This is just important to stress inside the liberal family and our opponents that liberalism is not and should not be ignorant of hardship or basic social-economic needs. This is also the case from a more utilitarian perspective of welfare maximization. In order to function, societies need people who feel secure and are in good health. In order to unlock equality of opportunity, they need to be educated. This is even more true in today’s knowledge economy. We have an interest in evolutionary social cohesion based on an opportunity as it makes society more stable.

Unfortunately, the debate on social justice rarely goes beyond the benial demand for redistribution from top to bottom. It is not talking about human potential. It is about equalizing and having the semantics right to justify the work of the welfare industry at the political narrative of social intervention. This again uncovers fundamental different understandings of people and society between socialists and liberals, between paternalistic proponents of a nanny state, and those who believe in the potential of people. While the armchair socialists of the old were sitting in coffee houses, dreaming of liberating the working class from capitalist ownership, the new Twitter socialists are dreaming of liberating the working class from work altogether.

Take the example of the proposal for universal basic income. The UBI flows directly from the idea of welfare as a right. The idea is that we hold society to provide us with an income regardless of our contribution to this society. This makes conceptually little sense because the wealth of any society only comes from the contributions made by its individuals. If some have the right to a sum of money without any counterpart, this means that some have the duty to work for others. This is a strange vision of the equal dignity of humans. It is dangerous for society. Rather than seeing each other as humans equal in dignity, we start seeing each other as providers and beneficiaries.

This is not to say that no safety net should exist, but that it should simply be a safety net, something temporary to help those fallen, and alleviate the fear of losing one’s livelihood overnight. One may say: what does it change? And one might reply: it is not only a matter of principle, but it is also important not to create the attitude of entitlement, benefits, and protection.

There is no shame in requiring the help of society, but there is no pride in it either. Without proper incentives to work, these kinds of schemes result in solidifying unemployment, not in the most productive brackets of society but in those who are indeed most vulnerable. A system like this would tip the utility of recipients towards staying at home over having a job that creates additional stress. This makes the recipient fully dependant on the state for their livelihood. Worse than that, it has the potential to also solidify a precarious class and thereby stifling social cohesion. Instead of creating opportunities for families and children, it makes them rely on the carer, the social service provider, your nanny.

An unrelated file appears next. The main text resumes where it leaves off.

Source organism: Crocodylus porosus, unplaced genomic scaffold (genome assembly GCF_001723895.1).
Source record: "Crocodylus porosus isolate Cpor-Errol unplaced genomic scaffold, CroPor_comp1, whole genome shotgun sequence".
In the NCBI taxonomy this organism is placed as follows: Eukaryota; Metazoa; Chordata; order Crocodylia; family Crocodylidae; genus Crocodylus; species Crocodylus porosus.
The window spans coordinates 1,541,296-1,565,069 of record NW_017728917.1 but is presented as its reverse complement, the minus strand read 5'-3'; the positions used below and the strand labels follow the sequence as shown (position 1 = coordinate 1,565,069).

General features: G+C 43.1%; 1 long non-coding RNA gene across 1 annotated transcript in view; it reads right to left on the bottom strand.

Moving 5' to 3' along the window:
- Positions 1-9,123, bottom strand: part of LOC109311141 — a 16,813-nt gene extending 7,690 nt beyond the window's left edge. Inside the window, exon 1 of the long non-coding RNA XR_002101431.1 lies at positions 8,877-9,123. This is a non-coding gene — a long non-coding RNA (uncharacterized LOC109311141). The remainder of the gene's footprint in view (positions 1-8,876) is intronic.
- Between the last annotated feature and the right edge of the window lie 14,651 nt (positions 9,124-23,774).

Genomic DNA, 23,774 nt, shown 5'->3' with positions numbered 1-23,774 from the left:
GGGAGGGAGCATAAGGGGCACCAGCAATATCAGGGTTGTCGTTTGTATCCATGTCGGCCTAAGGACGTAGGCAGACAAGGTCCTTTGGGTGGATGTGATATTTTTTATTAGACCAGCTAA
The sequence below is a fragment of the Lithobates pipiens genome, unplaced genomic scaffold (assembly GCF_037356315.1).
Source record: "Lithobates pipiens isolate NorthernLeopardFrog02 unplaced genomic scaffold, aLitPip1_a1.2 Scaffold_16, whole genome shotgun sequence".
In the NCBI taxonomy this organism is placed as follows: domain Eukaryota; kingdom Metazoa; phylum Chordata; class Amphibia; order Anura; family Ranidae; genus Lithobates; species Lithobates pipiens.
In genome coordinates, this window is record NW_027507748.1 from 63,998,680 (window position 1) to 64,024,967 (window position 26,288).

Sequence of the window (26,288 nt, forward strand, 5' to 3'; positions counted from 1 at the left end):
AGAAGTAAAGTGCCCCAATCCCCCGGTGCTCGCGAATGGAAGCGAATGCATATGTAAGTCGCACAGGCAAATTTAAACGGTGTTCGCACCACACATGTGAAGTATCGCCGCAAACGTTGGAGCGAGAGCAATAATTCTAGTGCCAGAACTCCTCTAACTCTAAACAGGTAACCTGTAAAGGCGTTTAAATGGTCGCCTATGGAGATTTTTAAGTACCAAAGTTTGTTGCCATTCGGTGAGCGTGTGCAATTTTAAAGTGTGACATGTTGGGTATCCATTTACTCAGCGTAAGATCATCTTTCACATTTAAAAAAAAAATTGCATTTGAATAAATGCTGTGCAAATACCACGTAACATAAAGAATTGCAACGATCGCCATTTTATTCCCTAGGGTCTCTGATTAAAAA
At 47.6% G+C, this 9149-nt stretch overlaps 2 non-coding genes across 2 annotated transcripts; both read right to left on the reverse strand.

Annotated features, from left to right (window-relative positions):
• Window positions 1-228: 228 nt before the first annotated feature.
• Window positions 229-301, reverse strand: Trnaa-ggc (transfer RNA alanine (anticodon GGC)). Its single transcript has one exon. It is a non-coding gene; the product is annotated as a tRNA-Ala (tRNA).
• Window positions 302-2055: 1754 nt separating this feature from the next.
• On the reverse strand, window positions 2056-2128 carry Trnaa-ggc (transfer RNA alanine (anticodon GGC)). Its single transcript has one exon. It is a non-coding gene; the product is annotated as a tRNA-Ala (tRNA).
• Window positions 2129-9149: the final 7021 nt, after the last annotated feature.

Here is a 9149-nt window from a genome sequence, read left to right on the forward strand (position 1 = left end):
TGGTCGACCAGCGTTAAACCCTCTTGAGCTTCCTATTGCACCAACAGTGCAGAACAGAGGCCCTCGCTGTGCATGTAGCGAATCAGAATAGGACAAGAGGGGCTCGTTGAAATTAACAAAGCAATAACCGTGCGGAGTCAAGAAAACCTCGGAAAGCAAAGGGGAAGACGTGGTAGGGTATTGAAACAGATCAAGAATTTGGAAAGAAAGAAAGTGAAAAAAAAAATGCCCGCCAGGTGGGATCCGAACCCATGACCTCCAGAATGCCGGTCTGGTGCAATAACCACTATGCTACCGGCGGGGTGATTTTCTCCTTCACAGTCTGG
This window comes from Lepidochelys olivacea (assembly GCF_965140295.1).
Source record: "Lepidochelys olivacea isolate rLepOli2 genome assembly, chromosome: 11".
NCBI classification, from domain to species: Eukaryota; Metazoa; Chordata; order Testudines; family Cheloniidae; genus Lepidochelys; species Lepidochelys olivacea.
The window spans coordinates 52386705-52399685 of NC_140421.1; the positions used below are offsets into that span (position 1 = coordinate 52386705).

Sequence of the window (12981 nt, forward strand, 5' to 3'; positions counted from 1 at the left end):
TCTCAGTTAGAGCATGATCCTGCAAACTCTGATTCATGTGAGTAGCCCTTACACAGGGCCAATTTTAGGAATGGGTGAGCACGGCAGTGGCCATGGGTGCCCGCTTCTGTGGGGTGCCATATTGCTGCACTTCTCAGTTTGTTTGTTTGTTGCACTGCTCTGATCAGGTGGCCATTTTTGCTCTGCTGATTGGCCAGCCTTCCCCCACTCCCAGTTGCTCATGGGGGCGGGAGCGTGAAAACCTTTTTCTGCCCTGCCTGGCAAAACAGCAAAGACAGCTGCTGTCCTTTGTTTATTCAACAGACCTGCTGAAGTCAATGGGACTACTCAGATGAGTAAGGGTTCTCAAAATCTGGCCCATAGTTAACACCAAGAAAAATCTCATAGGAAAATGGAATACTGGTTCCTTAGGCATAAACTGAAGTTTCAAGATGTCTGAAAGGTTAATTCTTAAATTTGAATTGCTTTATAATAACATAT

The total requirement to fund such initiatives across the European Union would be in trillions of euros and we must ask ourselves how this will be funded. Many would argue that tax increases are the way to go. Yet, it would be impossible to fully fund this program only this way, without significantly increasing the taxes across the board. It becomes a giant redistribution machine, again, infringing on your first-generation rights. For the benefit of UBI governments might be forced to cut other programs including the most effective measure for social cohesion – education. Besides creating a quality of opportunity as much as possible, welfare benefits should push those who receive them to go back to work. They should be generous but limited in time and conditioned to an active search for work in order to avoid situations of an “inactivity trap.”

At the same time, one must be cautious to not develop a “poor hunt” where those entitled and in need of benefits can simply not access them due to the complexity of the procedures and are therefore penalized. Rather than inventing new complicated schemes we should radically reform our welfare state and implement what had been very well-argued for by Milton Friedman: a flat tax on all incomes combined with a negative income tax for those whose revenue falls short and are under a certain threshold.

This is the best way to ensure that work always pays more than inactivity and to avoid putting the charge of financing the system on companies like with the case with a minimum income. For liberals, it is crucial that we combine our belief in people and opportunity creation. We all benefit from a society where people are safe and feel secure for their livelihood. We all benefit from well-off societies where people regardless of their social status, of their parents, their creed, their color, or their sex, feel that they have a better life ahead of them and can make it on their own, on their own merits.

The nanny that tells them what they don’t have they don’t have to, takes away all the risk and makes them dependent on a nanny that also takes away their freedom. The freedom to create and to challenge is fundamental to progress.

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  • Daniel Kaddik

    Daniel Kaddik is Executive Director at European Liberal Forum in Brussels. The European Liberal Forum is a think tank founded to strengthen the liberal and democratic movement in Europe.

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The views expressed on austriancenter.com are not necessarily those of the Austrian Economics Center.